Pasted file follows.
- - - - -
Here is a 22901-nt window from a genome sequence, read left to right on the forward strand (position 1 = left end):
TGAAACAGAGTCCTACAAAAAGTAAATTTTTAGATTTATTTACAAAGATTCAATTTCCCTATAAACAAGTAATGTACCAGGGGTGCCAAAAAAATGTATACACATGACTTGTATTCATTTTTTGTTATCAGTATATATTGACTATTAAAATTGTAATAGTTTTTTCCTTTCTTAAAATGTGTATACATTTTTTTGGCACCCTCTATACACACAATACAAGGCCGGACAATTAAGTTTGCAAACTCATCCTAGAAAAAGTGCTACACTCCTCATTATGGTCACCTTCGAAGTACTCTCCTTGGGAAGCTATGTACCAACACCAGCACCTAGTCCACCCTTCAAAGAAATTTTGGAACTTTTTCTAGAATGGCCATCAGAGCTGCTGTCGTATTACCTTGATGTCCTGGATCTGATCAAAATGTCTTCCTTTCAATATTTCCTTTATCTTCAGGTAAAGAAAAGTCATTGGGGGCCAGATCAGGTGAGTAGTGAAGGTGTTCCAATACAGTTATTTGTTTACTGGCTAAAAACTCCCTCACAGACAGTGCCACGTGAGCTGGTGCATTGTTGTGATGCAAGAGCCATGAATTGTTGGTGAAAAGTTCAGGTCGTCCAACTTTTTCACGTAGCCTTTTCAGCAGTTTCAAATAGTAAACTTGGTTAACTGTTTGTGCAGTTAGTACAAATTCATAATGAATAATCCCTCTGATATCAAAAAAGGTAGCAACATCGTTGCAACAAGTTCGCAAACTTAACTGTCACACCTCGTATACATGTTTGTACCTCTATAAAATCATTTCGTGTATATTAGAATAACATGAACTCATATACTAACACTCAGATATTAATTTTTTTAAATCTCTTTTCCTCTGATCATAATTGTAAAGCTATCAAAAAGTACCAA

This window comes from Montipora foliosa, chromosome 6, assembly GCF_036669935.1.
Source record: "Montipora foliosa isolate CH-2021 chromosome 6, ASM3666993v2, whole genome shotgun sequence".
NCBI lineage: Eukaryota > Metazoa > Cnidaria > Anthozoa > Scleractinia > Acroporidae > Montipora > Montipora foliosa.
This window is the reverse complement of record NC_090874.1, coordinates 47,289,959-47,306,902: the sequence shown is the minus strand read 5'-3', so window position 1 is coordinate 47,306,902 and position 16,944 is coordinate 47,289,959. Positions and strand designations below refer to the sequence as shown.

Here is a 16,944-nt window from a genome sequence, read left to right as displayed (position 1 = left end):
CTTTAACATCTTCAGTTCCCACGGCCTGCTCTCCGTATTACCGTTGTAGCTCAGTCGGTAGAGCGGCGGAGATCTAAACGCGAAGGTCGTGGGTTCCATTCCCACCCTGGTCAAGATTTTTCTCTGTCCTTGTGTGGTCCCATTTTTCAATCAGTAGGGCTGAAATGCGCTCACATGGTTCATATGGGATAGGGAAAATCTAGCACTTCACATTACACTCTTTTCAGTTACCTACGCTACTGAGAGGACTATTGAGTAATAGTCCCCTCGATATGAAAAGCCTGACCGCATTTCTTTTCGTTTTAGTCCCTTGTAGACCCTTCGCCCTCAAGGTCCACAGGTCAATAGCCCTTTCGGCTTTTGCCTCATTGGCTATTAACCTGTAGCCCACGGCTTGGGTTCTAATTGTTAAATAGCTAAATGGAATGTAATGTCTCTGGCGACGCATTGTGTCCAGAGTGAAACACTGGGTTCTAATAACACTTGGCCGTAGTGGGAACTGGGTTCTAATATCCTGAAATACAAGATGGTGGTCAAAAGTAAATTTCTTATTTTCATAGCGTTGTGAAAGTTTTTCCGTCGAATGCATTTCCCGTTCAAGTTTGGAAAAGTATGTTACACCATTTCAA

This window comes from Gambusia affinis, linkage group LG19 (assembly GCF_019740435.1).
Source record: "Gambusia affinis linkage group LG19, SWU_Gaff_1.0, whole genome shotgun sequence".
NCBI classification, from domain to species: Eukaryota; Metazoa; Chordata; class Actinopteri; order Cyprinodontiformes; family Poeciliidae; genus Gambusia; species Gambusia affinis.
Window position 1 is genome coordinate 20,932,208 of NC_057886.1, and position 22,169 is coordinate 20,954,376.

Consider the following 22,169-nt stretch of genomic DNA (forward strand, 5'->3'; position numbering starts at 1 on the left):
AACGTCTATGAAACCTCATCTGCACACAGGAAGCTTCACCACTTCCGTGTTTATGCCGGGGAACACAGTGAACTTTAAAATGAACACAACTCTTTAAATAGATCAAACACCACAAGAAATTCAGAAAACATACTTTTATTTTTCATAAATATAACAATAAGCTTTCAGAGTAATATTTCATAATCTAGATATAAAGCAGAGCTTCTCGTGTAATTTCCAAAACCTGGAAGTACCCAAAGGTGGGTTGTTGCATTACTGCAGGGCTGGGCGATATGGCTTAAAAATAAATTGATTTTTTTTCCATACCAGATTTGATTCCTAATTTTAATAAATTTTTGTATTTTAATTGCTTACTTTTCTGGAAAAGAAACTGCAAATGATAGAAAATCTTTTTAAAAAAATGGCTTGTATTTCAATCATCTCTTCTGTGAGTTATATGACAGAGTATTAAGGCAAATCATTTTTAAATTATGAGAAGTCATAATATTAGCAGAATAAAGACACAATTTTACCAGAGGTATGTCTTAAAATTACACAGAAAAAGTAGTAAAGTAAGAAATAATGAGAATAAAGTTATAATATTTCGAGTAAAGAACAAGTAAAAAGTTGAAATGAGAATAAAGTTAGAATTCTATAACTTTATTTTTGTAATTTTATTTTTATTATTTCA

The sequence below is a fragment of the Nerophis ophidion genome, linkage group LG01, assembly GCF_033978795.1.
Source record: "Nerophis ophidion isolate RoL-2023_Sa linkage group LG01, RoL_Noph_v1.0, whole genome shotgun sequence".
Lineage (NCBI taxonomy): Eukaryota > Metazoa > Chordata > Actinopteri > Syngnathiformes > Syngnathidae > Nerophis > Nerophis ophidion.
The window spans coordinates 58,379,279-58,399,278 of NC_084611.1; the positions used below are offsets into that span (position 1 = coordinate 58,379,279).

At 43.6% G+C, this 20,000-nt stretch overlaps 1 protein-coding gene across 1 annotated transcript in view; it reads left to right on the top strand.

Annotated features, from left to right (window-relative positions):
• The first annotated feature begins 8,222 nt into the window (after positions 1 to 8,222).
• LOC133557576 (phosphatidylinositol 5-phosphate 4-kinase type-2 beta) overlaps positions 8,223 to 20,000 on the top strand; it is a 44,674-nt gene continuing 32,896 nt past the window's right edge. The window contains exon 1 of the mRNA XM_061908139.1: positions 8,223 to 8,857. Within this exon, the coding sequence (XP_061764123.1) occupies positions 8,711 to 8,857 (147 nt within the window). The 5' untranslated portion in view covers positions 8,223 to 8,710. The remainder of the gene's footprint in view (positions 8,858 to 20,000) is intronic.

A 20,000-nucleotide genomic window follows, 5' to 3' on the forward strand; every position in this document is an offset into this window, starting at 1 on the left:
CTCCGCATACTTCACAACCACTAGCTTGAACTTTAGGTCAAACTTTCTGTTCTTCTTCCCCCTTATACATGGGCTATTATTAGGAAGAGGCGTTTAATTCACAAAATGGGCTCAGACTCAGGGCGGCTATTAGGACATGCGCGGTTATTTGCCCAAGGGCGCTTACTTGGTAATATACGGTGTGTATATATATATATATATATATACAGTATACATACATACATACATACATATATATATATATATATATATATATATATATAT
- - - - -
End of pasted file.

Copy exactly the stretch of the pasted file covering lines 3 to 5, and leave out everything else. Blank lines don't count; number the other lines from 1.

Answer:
This window comes from Montipora foliosa, chromosome 6, assembly GCF_036669935.1.
Source record: "Montipora foliosa isolate CH-2021 chromosome 6, ASM3666993v2, whole genome shotgun sequence".
NCBI lineage: Eukaryota > Metazoa > Cnidaria > Anthozoa > Scleractinia > Acroporidae > Montipora > Montipora foliosa.